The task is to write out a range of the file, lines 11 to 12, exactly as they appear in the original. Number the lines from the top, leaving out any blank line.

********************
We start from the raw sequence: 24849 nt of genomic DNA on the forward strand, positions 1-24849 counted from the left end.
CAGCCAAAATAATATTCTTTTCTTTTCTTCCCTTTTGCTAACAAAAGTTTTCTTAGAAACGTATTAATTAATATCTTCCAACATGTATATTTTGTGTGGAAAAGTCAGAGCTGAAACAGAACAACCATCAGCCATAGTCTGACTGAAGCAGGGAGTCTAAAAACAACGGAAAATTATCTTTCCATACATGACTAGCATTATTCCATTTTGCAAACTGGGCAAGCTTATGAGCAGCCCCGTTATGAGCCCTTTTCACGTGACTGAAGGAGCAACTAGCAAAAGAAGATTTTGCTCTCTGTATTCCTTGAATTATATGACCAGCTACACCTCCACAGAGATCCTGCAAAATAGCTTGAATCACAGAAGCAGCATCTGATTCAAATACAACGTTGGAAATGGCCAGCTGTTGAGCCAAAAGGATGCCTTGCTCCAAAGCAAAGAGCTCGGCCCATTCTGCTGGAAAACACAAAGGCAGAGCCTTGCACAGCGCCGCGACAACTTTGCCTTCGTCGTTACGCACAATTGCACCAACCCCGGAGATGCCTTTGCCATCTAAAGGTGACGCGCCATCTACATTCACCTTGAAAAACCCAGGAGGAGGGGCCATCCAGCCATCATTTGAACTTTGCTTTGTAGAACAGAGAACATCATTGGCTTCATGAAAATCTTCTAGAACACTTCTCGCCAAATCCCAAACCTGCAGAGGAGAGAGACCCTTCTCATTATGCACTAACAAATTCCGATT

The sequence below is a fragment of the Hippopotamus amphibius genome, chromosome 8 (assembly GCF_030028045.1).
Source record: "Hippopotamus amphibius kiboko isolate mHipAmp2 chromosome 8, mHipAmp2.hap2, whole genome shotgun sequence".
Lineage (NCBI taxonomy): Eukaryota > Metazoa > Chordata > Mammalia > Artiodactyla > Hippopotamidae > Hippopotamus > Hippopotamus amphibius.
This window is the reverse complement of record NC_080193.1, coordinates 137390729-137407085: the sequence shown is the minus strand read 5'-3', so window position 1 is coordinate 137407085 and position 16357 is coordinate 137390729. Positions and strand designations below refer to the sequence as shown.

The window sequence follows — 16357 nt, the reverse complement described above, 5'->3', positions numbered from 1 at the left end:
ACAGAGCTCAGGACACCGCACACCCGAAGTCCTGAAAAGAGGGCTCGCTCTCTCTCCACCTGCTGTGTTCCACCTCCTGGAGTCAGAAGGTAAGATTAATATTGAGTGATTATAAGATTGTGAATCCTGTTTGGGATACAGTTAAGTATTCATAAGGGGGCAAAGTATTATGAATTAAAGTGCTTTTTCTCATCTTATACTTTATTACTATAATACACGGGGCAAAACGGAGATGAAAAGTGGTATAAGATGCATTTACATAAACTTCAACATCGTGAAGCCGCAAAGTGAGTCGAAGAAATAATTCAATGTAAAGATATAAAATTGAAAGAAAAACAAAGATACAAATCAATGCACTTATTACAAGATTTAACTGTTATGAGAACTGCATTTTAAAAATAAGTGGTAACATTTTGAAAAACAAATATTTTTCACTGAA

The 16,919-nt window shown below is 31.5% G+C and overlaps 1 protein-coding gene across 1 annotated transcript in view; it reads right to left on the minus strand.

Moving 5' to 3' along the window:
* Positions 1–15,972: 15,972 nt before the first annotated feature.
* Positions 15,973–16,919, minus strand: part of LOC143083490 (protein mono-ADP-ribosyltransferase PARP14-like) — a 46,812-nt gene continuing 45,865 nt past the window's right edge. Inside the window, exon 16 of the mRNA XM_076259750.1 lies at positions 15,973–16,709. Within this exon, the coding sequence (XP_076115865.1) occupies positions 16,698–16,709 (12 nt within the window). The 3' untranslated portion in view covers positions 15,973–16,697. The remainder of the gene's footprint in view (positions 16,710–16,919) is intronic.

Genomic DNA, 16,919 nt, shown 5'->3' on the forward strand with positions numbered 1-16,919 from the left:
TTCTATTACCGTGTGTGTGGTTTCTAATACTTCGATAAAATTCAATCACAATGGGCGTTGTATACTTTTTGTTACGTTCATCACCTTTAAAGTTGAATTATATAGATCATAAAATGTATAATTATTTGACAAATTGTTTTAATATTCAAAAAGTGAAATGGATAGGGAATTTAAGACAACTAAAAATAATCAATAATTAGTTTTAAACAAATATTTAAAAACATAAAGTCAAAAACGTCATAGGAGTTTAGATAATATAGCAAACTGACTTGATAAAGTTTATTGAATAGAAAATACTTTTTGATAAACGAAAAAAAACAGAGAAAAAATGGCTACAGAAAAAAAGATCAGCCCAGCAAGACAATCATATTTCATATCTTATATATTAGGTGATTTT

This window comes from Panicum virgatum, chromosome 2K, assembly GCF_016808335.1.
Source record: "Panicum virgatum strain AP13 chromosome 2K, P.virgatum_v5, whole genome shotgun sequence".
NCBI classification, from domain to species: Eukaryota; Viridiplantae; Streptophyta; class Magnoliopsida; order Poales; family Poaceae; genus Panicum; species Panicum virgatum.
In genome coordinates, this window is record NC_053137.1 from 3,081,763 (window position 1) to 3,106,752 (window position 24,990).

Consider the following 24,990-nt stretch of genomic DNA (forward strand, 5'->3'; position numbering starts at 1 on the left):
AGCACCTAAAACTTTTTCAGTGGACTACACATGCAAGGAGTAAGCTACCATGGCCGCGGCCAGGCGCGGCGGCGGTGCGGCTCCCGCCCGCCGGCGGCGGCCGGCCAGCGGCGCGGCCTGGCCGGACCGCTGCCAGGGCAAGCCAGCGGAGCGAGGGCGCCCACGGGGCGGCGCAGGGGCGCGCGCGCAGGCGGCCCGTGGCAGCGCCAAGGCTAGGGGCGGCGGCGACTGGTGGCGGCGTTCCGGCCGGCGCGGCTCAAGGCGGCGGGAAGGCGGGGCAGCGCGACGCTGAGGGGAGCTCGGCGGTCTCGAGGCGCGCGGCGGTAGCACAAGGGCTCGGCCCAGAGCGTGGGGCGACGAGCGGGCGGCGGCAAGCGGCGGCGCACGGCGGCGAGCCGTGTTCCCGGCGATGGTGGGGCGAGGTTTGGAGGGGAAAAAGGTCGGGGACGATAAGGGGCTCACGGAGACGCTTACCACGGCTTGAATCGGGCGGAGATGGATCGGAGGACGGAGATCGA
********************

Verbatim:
* Positions 1–15,972: 15,972 nt before the first annotated feature.
* Positions 15,973–16,919, minus strand: part of LOC143083490 (protein mono-ADP-ribosyltransferase PARP14-like) — a 46,812-nt gene continuing 45,865 nt past the window's right edge. Inside the window, exon 16 of the mRNA XM_076259750.1 lies at positions 15,973–16,709. Within this exon, the coding sequence (XP_076115865.1) occupies positions 16,698–16,709 (12 nt within the window). The 3' untranslated portion in view covers positions 15,973–16,697. The remainder of the gene's footprint in view (positions 16,710–16,919) is intronic.